The process of galvanisation
The process of galvanisation applies a protective coating of zinc onto the metal. This type of coating is commonly used on steel or iron in order to prevent rusting. Galvanisation prevents a ferrous item from rusting, as the corrosion resistance of zinc is much higher than that of steel or iron. Advantages of galvanisation are that it is relatively cheap and easily applied. It also has a very long life and needs little maintenance.
Hot dip galvanisation
Hot dip galvanisation is the most common method of galvanisation. The steel part is submerged in a bath of molten zinc, coating the component with a layer of zinc. Hot-dip galvanisation produces a grey, matte coating to the surface of the metal, which is very thick and durable.
Galvanisation can also be achieved using electrochemical and electrodeposition processes. Electroplated coatings are generally less durable and not really appropriate for outdoor applications because the deposit is very thin. This can be helped by painting the surface of the component, which slows down zinc consumption, delays the corrosion and extending its durability.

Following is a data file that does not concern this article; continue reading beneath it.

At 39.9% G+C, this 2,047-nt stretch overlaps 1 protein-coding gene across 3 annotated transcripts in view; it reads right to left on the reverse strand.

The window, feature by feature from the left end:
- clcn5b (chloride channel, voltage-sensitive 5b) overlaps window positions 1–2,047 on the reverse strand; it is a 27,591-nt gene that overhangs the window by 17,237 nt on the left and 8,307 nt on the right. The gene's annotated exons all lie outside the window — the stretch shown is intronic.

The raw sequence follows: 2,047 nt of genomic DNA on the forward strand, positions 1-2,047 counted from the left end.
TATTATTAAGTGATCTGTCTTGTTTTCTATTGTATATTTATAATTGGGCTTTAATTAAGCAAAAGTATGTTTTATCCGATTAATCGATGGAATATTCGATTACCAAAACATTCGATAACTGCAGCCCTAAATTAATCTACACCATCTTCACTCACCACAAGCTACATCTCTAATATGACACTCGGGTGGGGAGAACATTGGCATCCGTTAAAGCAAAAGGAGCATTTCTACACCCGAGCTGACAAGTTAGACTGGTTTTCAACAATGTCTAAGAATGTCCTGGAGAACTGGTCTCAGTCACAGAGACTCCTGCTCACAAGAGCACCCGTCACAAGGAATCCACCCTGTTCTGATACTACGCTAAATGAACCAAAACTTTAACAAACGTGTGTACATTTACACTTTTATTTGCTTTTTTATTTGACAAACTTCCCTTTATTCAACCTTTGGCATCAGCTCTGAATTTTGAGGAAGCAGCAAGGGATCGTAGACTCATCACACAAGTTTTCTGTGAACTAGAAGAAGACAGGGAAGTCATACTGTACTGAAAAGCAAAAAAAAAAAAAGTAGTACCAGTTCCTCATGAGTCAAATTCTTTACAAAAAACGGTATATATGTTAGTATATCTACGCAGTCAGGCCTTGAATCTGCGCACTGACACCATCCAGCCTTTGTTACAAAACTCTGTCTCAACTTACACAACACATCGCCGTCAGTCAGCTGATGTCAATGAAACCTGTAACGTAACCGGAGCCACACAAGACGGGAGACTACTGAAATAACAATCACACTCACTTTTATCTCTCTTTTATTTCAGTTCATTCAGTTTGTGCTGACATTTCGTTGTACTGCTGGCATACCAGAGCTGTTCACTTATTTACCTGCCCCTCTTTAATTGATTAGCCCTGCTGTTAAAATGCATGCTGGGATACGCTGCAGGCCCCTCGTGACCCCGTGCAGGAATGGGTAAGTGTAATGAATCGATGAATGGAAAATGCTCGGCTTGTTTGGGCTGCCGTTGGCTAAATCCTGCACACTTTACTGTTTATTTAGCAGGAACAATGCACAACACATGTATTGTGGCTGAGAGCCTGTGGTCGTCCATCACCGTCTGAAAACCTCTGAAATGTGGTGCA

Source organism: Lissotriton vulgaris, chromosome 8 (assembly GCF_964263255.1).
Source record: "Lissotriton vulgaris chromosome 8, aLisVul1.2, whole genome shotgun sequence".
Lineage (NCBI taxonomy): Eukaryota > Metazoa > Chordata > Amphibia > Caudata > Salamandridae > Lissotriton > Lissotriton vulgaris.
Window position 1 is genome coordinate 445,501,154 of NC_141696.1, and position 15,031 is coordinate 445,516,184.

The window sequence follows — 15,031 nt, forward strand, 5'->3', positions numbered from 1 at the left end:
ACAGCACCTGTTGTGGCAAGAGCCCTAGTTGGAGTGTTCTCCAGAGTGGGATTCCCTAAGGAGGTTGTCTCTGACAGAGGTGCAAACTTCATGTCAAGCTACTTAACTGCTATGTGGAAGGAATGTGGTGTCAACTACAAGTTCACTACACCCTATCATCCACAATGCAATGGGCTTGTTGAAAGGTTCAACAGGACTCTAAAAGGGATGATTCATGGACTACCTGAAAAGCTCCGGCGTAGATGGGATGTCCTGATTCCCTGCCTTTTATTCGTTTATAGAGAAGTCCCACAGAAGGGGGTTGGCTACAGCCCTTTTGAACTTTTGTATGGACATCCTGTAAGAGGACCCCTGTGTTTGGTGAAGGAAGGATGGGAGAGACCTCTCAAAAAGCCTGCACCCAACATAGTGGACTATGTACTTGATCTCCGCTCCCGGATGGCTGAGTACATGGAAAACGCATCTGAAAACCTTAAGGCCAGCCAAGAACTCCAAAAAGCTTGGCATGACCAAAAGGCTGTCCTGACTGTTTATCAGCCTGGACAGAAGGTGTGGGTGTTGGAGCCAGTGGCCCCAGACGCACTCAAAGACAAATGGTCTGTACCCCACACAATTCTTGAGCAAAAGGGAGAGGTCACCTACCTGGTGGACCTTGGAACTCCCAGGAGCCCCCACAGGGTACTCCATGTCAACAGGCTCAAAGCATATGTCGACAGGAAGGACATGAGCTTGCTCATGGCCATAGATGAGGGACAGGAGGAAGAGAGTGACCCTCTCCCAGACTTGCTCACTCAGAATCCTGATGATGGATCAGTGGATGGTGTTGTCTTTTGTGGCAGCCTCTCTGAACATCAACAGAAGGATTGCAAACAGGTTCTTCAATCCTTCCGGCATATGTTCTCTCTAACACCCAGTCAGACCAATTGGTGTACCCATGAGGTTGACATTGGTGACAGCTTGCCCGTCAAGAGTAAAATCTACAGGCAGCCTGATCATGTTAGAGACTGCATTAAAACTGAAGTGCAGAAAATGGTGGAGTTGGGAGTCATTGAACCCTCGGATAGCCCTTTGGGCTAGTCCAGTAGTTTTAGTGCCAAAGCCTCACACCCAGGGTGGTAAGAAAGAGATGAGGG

The advantage of electroplating is that it is much cheaper than hot dip galvanising. It is used for many different outdoor applications but despite looking good when it is new, it isn’t very durable and won’t withstand the elements very well.
Although galvanisation is cheaper, the final finish isn’t as attractive or durable as some other types of metal finishing. Electroless nickel plating can be used as an alternative to galvanisation as it is durable and aesthetically pleasing.
Electroless nickel plating can also be used in harsh environments because of its high corrosion resistance. The uniform coating created by this process can be a perfect solution for critical high-end engineering items such as those used in the defense, healthcare, automotive and aerospace industries.
Considering the extent of its durability and the attractive finish it creates, electroless nickel plating is cheaper than you might think. It is also the ideal plating for a surface exposed to friction and wear, which can also be increased by using heat treatments.